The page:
Many know Davis from his bestselling Star Trek novels. Released from that format, he becomes a darkly amusing fantasist. The opening here echoes the oversexed court-jester scene in Everything You Always Wanted to Know About Sex (But Were Afraid to Ask), with stableboy Apropos being found in Lady Granitz’s chamber by her husband, Sir Granitz, King Runcible’s most bloodthirsty knight, who accidentally impales himself on his own sword while trying to slay Apropos. Apropos and Lady Granitz invent a tale that they were trying to keep Granitz from suicide. So Runcible, perhaps seeing Apropos as a marvelous patsy who may actually succeed, has the Queen send him out on a mission. Then we learn of Apropos’ penniless mother who, lost once in the woods, saw a phoenix burn to ash and rise again in flame. When she’s raped by six knights, the child born to her has flaming red hair, a phoenix flame on his thigh, a misshapen right leg, and teeth. Covered with birth blood, he bites a boorish tavernkeeper and is named Apropos because he’s a child of violence born with teeth. His mother raises him on a whore’s earnings, and he’s taught to steal by Tacit, a magical youth raised by unicorns, with whom he saves beautiful Sharee the weaver from a mob. When Apropos’ mother is murdered and robbed, he goes to Runcible for justice. Instead, he’s made squire to creaky old Sir Umbrage, who must accompany Apropos on a mission to pick up the fiery young Princess Entipy from the Faith Women’s Retreat and on the way back educate her. Or they could go to the Screaming Gorge of Eternal Madness and—would they rather make that quest? What can it mean when Apropos at last finds a phoenix birthmark just like his on Entipy’s bare hip? And what do the unicorns know that he doesn’t? Has he, in fact, gotten his own sister pregnant?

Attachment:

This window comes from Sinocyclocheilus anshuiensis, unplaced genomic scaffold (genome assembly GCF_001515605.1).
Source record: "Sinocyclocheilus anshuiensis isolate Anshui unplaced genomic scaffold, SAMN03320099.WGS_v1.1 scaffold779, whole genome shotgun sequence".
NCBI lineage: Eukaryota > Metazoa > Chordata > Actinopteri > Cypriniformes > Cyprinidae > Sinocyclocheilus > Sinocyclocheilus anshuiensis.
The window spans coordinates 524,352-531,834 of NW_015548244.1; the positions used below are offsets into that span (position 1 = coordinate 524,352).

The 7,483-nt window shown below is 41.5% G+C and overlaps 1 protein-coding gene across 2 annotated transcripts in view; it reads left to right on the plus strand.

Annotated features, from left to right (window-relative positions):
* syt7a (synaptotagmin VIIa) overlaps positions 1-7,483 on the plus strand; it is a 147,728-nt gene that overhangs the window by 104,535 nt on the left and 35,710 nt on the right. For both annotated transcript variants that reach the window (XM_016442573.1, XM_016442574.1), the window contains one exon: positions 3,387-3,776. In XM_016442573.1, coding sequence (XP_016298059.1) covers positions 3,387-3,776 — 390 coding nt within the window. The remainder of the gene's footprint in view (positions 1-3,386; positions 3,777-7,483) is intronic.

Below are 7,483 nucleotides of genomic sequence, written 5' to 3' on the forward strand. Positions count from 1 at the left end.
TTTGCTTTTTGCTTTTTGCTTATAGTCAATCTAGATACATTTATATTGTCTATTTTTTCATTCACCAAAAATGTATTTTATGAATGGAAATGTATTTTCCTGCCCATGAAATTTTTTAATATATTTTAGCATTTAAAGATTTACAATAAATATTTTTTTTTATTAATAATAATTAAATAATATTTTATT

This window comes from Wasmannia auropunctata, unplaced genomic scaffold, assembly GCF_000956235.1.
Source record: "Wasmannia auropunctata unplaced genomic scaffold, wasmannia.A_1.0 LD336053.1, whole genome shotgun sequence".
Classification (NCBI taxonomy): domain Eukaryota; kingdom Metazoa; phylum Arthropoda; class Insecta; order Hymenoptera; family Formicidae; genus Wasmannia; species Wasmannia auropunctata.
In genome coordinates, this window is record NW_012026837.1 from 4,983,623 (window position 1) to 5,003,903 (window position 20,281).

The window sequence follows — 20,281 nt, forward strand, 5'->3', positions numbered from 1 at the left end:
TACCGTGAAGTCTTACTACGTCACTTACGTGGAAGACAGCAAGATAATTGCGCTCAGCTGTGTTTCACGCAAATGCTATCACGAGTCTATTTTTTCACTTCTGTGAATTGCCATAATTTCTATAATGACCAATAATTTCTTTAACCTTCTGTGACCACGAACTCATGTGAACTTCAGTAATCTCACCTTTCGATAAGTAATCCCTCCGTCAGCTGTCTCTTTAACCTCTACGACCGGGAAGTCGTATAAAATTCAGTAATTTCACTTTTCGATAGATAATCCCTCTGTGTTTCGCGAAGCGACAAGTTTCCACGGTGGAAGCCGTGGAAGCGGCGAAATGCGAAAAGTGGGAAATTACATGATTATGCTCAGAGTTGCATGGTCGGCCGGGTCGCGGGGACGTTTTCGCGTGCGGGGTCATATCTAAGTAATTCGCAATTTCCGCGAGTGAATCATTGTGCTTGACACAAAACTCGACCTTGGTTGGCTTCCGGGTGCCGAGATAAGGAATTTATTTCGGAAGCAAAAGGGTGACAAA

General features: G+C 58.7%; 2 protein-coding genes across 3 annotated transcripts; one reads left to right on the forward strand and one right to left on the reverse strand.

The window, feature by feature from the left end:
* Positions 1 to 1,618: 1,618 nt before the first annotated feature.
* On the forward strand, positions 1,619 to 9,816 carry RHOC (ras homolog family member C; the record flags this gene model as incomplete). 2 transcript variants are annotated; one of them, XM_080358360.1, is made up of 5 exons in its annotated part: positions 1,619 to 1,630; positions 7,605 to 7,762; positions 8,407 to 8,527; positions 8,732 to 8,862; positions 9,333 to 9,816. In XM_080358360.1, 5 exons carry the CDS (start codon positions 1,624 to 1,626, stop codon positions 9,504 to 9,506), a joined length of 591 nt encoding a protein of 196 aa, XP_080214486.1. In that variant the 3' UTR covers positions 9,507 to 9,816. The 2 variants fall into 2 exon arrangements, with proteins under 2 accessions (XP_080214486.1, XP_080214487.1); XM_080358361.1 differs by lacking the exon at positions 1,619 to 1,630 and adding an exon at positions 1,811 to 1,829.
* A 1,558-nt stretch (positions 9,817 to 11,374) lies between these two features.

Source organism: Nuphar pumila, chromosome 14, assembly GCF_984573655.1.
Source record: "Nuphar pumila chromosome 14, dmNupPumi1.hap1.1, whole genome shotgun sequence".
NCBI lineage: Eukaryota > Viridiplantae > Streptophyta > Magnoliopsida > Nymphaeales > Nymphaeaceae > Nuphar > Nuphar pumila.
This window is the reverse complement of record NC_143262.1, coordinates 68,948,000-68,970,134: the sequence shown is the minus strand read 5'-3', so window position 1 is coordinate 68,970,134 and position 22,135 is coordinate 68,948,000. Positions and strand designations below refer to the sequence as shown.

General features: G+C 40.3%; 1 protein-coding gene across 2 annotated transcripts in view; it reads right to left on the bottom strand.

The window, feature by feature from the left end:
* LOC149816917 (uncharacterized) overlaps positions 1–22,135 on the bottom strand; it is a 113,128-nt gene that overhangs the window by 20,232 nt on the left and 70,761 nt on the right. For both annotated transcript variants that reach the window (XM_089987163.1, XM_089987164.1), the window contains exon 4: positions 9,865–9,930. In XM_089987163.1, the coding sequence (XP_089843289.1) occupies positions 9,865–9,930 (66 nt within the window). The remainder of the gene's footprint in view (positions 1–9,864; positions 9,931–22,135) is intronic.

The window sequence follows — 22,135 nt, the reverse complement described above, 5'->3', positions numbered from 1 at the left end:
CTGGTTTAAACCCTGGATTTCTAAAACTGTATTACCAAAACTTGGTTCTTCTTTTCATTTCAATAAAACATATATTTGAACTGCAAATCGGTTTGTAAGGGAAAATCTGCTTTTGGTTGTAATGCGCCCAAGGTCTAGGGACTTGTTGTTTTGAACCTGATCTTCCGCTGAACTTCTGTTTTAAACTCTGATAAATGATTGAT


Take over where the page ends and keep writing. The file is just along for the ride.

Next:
Steady fun, yes, but rather YA.